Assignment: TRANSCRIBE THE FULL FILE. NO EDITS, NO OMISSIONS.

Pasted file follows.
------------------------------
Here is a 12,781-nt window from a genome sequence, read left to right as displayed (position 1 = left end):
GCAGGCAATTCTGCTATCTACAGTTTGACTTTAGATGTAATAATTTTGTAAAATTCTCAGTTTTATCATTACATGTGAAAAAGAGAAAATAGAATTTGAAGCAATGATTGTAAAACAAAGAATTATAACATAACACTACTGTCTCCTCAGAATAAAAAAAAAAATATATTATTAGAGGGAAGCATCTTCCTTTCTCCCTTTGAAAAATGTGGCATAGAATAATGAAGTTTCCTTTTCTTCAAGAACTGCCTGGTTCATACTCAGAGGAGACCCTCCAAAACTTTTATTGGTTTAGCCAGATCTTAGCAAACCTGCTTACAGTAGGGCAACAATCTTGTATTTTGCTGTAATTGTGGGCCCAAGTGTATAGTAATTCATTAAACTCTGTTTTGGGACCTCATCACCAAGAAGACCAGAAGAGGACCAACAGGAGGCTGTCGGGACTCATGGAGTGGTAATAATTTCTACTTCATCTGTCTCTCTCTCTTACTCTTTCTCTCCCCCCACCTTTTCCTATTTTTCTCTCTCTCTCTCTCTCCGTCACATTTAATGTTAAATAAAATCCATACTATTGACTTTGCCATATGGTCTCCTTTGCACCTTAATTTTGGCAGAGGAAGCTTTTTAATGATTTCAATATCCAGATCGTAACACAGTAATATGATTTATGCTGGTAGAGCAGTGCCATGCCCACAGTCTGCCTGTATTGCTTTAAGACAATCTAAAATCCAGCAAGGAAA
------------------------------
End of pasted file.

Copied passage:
Here is a 12,781-nt window from a genome sequence, read left to right as displayed (position 1 = left end):
GCAGGCAATTCTGCTATCTACAGTTTGACTTTAGATGTAATAATTTTGTAAAATTCTCAGTTTTATCATTACATGTGAAAAAGAGAAAATAGAATTTGAAGCAATGATTGTAAAACAAAGAATTATAACATAACACTACTGTCTCCTCAGAATAAAAAAAAAAATATATTATTAGAGGGAAGCATCTTCCTTTCTCCCTTTGAAAAATGTGGCATAGAATAATGAAGTTTCCTTTTCTTCAAGAACTGCCTGGTTCATACTCAGAGGAGACCCTCCAAAACTTTTATTGGTTTAGCCAGATCTTAGCAAACCTGCTTACAGTAGGGCAACAATCTTGTATTTTGCTGTAATTGTGGGCCCAAGTGTATAGTAATTCATTAAACTCTGTTTTGGGACCTCATCACCAAGAAGACCAGAAGAGGACCAACAGGAGGCTGTCGGGACTCATGGAGTGGTAATAATTTCTACTTCATCTGTCTCTCTCTCTTACTCTTTCTCTCCCCCCACCTTTTCCTATTTTTCTCTCTCTCTCTCTCTCCGTCACATTTAATGTTAAATAAAATCCATACTATTGACTTTGCCATATGGTCTCCTTTGCACCTTAATTTTGGCAGAGGAAGCTTTTTAATGATTTCAATATCCAGATCGTAACACAGTAATATGATTTATGCTGGTAGAGCAGTGCCATGCCCACAGTCTGCCTGTATTGCTTTAAGACAATCTAAAATCCAGCAAGGAAA